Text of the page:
Next to one barrack was a group of prisoners wearing striped prisoner garb or had draped something across their shoulders. We tried to communicate in Polish, but it didn't work. We could only see in their eyes that they knew that they were free. I remember that someone pointed to himself and said: "Hungary." I didn't understand at the time and thought: Was that his first name, like mine was Ivan? Only later did learn that one of the last large groups of prisoners had been deported from Hungary. Had they been part of it?
We looked inside the barracks. It was dark and the air was stuffy, but we could hear people moving on the bunks. They were apparently those who were no longer able to get up. We didn't go further inside, it was difficult for us.
And I remember something else too: The burned smell, even before we saw the camp. As soldiers, we had marched past a lot of fires, but this smelled different. More toxic. A comrade of mine fought with the 1085th Regiment and they entered the camp at a different spot, and he told me afterwards that they had seen a larger, burning pile – wood on the bottom and corpses on top. The SS people had blown up the crematoria, but there were still dead bodies left over, so they piled them up and poured gasoline over them. It just kept smoldering.
My experience in the camp was brief, just a few dozen minutes or so, we had to continue on to the Oder River that evening. The war ended for me on April 20, 1945, when I was badly wounded in Mähren.
I am often asked what I felt when I saw Auschwitz. We felt sympathy for the prisoners, of course, and we understood that they had gone through hell. Each of us could tell ourselves: You, too, could have ended up there. In our political training, we were told how poorly the Germans treated our soldiers who they had taken prisoner, and near Lviv, we saw a German camp for Soviet prisoners of war. The real shock only came when documents from the Nuremberg Trials were made public. That's when I understood, when I began to feel that I was an eyewitness – where I had been and what I had seen. Even if I had only seen a tiny part of the vast camp.
The article you are reading originally appeared in German in issue 05/2020 (January 25, 2020) of DER SPIEGEL.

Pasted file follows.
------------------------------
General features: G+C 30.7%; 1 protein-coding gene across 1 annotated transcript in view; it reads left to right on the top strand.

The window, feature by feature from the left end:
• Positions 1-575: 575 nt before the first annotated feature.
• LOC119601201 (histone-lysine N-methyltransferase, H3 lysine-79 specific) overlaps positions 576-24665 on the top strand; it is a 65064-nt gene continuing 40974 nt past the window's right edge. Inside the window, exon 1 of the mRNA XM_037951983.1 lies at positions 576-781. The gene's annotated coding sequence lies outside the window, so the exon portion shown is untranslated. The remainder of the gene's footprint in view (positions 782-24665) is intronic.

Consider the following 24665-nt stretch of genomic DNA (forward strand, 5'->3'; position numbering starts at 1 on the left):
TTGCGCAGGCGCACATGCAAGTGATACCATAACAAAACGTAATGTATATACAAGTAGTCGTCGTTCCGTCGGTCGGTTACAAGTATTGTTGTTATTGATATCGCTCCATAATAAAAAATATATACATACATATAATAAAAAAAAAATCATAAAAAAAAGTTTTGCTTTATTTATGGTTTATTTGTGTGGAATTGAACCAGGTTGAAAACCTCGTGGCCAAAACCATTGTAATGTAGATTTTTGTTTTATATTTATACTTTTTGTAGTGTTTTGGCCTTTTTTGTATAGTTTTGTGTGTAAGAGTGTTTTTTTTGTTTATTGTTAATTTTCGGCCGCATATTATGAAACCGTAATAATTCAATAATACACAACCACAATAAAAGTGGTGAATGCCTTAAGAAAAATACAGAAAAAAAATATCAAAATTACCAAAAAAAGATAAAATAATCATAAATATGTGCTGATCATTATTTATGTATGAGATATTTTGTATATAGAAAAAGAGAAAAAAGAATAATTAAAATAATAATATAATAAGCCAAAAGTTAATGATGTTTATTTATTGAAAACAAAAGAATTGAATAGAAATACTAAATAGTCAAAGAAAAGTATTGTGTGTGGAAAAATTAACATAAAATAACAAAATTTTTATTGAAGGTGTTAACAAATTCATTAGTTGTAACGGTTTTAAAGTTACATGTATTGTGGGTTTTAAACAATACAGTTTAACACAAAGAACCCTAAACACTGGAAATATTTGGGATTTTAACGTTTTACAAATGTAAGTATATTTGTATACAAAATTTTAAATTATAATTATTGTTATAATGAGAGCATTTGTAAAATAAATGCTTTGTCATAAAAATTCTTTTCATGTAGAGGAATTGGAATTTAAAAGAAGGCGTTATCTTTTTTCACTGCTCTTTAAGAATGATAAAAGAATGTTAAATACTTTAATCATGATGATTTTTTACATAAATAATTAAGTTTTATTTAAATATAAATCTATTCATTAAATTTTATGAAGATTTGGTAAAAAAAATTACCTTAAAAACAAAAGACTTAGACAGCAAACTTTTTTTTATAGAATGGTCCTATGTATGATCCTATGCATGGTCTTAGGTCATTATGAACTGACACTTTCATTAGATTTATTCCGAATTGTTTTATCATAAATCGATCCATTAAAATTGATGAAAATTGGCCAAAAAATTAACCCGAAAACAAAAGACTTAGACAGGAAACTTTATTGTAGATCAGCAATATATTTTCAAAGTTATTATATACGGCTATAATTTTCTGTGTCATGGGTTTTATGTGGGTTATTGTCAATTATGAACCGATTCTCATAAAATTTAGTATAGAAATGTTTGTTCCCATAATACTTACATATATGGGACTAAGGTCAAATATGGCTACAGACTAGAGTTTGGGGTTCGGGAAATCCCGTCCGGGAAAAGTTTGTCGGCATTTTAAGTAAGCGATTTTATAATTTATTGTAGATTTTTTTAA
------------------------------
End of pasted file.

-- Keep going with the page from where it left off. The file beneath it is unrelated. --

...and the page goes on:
I went back to Auschwitz much later – the first time was for the 60th anniversary of the liberation in 2005. President Vladimir Putin took me along in his jet, just me and a former Auschwitz prisoner. It was ceremonial and Polish President Alexander Kwasniewski presented me with a medal. I went again for the 65th anniversary, but the atmosphere was completely different, unpleasant. Jerzy Buzek, president of European Parliament, held a short speech in which he said that in Poland in 1945, one totalitarian regime had simply been replaced by another. And that the liberation from the Red Army had not brought along freedoms like those in America, which the Poles had yearned for. Our people said in response: "We brought you what we had. We couldn't have brought you anything else." On that same anniversary, a journalist approached me and said: "You know what? I just interviewed Polish schoolchildren and they think that Auschwitz and Krakow were liberated by the Americans."
On the 70th anniversary, the Polish foreign minister claimed that Auschwitz and Krakow were liberated by the Ukrainians, merely because our army group was called the "1st Ukrainian Front," a name that reflected our area of operation. Yet I still know exactly who was fighting under my command. One of my platoon leaders, who fell near Auschwitz, was Armenian. A private was Kazakh. As for myself, I am pure Russian. And of course, as we advanced further, many Ukrainians were drafted. Only in western Ukraine, in the area around Lviv, was the atmosphere quite different, with groups fighting against us. Sometimes, officers and soldiers would disappear without a trace. We were only allowed to camp in groups of five men, with one standing guard. In Poland, things were quite a bit easier. I was deeply moved when, as I was celebrating my 21st birthday near Krakow, a woman at the table said in Polish: What young boys you all are! How difficult it must be for your mothers! Merciful mother of God! With this blessing, we headed out in the direction of Auschwitz.